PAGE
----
• Sean Cosgrove

      It wasn’t really a choice by the Big Ten to form a new conference. According to their agreement in all sports, as soon as 6 teams have an NCAA program, they have to form their own conference. Plus, I’m a big Gopher fan. Looking at their schedule this year, what incentive do they have to play at small venues out of state? They are going to have road series at Bemidji and Mankato every other year. They didn’t even have room to play North Dakota this year, and you think they should pick play a road series out east where 3,000 fans will show up to the games and receive no TV money? That’s pretty ridiculous. Also, most teams like going to Minnesota to play road games. The atmosphere is awesome and the smaller clubs use it as a measuring stick to get some real exposure nationally. Life isn’t really fair, but if they change the power rankings to favor road wins out of conference, the only teams which are going to benefit are cupcakes like Alabama Huntsville, Michigan Tech, the Alaska teams and some of the weaker teams in every conference. Why spend the money to travel to a small market team unless you’re pretty sure you’re going to get 3 points out of the trip?

      • Joe

        You say it wasn’t their choice. And in the next sentence say they had to because of their own rules. I suppose you think the NC$$ stuffed those rules down their throat? Those rules weren’t their own choice??

        • Sean Cosgrove

          The Gophers loved the conference they were in before. North Dakota vs Minnesota is one of the best rivalries in the sport. When the rule was put into place, they certainly didn’t have hockey in mind. At the time only 5 teams had a program and only a few of those make any significant amount of money. Gopher hockey currently makes $5 million/year, the biggest program in the country. I don’t see how this will increase revenue when the Gophers already make money televising almost all of their games. Hardly anyone cares about college hockey across the country. It’s not a big money maker for any school outside of the top 10 programs. It may get a few more eyeballs watching college hockey on a national stage because it’ll be on the Big 10 network rather than just the Fox Sports affiliate. So this can be a net positive for the sport.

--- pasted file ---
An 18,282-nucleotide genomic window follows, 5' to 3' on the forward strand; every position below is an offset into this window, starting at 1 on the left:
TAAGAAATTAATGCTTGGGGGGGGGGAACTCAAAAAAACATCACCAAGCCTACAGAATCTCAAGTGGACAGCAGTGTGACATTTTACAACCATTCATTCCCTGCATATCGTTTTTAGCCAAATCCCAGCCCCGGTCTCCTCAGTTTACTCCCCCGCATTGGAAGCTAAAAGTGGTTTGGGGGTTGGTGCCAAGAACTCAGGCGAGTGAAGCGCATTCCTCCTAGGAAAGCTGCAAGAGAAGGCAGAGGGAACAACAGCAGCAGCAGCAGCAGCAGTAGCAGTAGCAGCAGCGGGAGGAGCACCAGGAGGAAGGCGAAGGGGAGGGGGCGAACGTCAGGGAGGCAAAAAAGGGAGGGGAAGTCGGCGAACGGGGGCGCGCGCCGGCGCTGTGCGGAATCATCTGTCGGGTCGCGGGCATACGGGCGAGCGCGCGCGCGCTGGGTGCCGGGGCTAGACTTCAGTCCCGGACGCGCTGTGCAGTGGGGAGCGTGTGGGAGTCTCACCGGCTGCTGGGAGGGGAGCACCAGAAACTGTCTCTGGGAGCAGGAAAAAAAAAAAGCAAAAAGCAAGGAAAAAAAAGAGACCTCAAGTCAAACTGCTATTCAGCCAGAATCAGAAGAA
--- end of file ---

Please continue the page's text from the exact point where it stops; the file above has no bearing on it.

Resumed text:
• Mark Komar

    Coach Wilson has a point. However, I think one of the problems in getting home games for the AHA is that many of the facilities are not nearly up to standards of teams from the other conferences. RIT has been fortunate that they can get home games against other teams.

    It is also disappointing that there are calls to change the pairwise simply because the AHA received an at-large. Niagara was a good team – ranked for most of the season. The numbers also bore it out. While the AHA’s non-conference record was not that good, it was an improvement. AHA teams beat some quality opponents as well such as Miami, Quinnipiac, and Michigan.

    This is a league that is on the rise and the quality is much better than it was when Air Force and RIT joined. I would not be surprised to see a time where the AHA gets at-large bids more often,

    • Joe Crowley

      As a BU alum, I can positively state that Niagara deserved its at-large bid ahead of BU, Michigan or any other bubble team even one that got to its league championship game.

      AHA is a league that deserves respect, especially for its role of developing new programs. I know BU is playing Bentley at Agganis this year but I do not know if the back end has been scheduled next year for Waltham. I know that playing at Agganis will be a big deal for Bentley and is another step forward for them.